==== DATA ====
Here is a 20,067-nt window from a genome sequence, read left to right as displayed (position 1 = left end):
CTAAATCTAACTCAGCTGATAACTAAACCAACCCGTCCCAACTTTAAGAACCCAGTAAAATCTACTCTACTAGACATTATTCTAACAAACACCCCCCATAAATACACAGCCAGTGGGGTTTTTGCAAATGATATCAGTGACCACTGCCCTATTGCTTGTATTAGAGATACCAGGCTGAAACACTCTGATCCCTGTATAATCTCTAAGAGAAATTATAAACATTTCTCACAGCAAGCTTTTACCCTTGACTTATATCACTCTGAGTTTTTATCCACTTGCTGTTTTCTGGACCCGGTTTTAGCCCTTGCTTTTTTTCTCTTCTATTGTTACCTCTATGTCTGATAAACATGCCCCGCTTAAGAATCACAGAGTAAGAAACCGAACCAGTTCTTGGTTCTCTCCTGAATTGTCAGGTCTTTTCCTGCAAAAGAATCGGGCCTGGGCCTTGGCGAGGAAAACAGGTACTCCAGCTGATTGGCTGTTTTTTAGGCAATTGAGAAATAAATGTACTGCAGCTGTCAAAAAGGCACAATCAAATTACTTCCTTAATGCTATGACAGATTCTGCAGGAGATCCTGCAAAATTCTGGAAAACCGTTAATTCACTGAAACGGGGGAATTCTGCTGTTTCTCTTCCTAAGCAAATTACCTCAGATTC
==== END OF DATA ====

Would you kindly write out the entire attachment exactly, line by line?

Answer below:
Here is a 20,067-nt window from a genome sequence, read left to right as displayed (position 1 = left end):
CTAAATCTAACTCAGCTGATAACTAAACCAACCCGTCCCAACTTTAAGAACCCAGTAAAATCTACTCTACTAGACATTATTCTAACAAACACCCCCCATAAATACACAGCCAGTGGGGTTTTTGCAAATGATATCAGTGACCACTGCCCTATTGCTTGTATTAGAGATACCAGGCTGAAACACTCTGATCCCTGTATAATCTCTAAGAGAAATTATAAACATTTCTCACAGCAAGCTTTTACCCTTGACTTATATCACTCTGAGTTTTTATCCACTTGCTGTTTTCTGGACCCGGTTTTAGCCCTTGCTTTTTTTCTCTTCTATTGTTACCTCTATGTCTGATAAACATGCCCCGCTTAAGAATCACAGAGTAAGAAACCGAACCAGTTCTTGGTTCTCTCCTGAATTGTCAGGTCTTTTCCTGCAAAAGAATCGGGCCTGGGCCTTGGCGAGGAAAACAGGTACTCCAGCTGATTGGCTGTTTTTTAGGCAATTGAGAAATAAATGTACTGCAGCTGTCAAAAAGGCACAATCAAATTACTTCCTTAATGCTATGACAGATTCTGCAGGAGATCCTGCAAAATTCTGGAAAACCGTTAATTCACTGAAACGGGGGAATTCTGCTGTTTCTCTTCCTAAGCAAATTACCTCAGATTC